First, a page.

As to targeting browns in the fall…. I target browns twelve months out of the year and would far rather take a dozen nice browns in a day versus twice that number of rainbows or cutts. Browns require a little work and you have to respect their behavioral elements to be successful where I need far less dedication to fish rainbow or cutt water. Rainbows get up and dance for you and they’re pretty, the cutts are beautiful, but browns rate special attention and effort. I once had it explained to me that rainbows jump to scream help me and browns head for deep water to roll and say f… y.. I like that attitude!
    Then you take my thoughts on this and it might not apply at all to different water. The browns that run the tribs. on the great lakes are a whole different story. Out here if I’ve got an angler within 20 yard he’s crowding the hell out of me, but some of the combat fishing back east is shoulder to shoulder. Some stream have a very limited spawning run as far as numbers go, others runs may be heavy enough to not even be dented by the fishing pressure. The answers to the questions are all going to vary with location, how well the angler is educated and mostly by how much common sense they apply in any given situation. If I’ve got a ten pound brown setting on a redd, will I? No! If I take him coming up river he’s fair game, but I’ll see to it he’s released correctly and can still meet up with Ms. Brownie upstream.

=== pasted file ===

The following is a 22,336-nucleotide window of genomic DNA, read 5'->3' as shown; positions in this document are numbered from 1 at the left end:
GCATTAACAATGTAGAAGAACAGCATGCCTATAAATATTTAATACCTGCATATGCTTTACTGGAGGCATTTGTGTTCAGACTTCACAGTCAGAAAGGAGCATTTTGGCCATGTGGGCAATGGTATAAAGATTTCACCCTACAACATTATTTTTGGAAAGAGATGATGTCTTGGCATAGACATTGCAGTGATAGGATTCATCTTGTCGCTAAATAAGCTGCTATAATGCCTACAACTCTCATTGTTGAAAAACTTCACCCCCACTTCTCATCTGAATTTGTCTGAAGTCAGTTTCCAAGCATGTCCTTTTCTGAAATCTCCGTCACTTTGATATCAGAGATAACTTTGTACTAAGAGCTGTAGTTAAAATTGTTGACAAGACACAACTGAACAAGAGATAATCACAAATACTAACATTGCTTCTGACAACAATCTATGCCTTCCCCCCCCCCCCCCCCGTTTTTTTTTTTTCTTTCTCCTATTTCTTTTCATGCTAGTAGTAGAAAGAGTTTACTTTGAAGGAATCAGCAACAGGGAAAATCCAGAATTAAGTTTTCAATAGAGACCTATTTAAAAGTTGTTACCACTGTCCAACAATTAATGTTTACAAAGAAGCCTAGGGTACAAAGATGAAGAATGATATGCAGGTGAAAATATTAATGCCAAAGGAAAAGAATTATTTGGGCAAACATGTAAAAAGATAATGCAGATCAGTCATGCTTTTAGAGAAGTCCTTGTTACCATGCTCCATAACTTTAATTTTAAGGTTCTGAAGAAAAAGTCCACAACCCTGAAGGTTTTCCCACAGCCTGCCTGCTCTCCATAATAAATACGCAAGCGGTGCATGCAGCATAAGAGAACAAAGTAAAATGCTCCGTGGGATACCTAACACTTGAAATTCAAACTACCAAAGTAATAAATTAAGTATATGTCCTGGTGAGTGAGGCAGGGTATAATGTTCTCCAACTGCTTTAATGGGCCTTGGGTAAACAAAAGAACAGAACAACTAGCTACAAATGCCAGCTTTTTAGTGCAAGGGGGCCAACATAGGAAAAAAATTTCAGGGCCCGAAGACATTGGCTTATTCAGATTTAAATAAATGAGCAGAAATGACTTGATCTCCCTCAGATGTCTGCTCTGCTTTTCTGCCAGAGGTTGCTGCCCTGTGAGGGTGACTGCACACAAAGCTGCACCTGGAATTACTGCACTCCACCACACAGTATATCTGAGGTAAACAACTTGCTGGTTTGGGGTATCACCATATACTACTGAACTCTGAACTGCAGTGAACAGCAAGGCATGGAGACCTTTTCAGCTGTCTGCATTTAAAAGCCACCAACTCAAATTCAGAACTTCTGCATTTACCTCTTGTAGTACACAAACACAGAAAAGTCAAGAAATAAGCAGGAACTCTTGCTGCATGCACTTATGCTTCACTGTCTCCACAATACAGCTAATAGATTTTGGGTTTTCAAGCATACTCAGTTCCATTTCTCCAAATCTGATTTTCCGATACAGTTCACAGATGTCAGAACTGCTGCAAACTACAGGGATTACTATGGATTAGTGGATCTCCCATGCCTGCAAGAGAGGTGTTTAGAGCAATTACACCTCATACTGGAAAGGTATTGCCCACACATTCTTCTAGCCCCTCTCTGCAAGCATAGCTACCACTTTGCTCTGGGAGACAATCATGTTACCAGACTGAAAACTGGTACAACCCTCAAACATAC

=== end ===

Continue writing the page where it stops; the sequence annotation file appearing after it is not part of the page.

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  5. I bass fish during the spawn, but I'll let you decide what is right for you.

    And thank you so much for the link. That made my day. I think I print this out, laminate it and use it on the boat.

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  6. I fish all year long with the same thought do no harm.

    I don't feel fishing for trout during the spawn does no more harm than any other time of year. As far as protecting the redds, most of the streams I fish are to small to wade, so no harm is done. This years lack of rain will cause more damage, than fishing.

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  7. Well, let's see - I've fished for browns all 12 months of the year, so I know I've fished for them in their spawning period. But I never targeted particular redds, so no guilt thee. I HAVE, however, targeted individual browns in Lk. Ontario tribs, set up behind salmon and inhaling eggs. on some level, it seems worse than going after them in redds.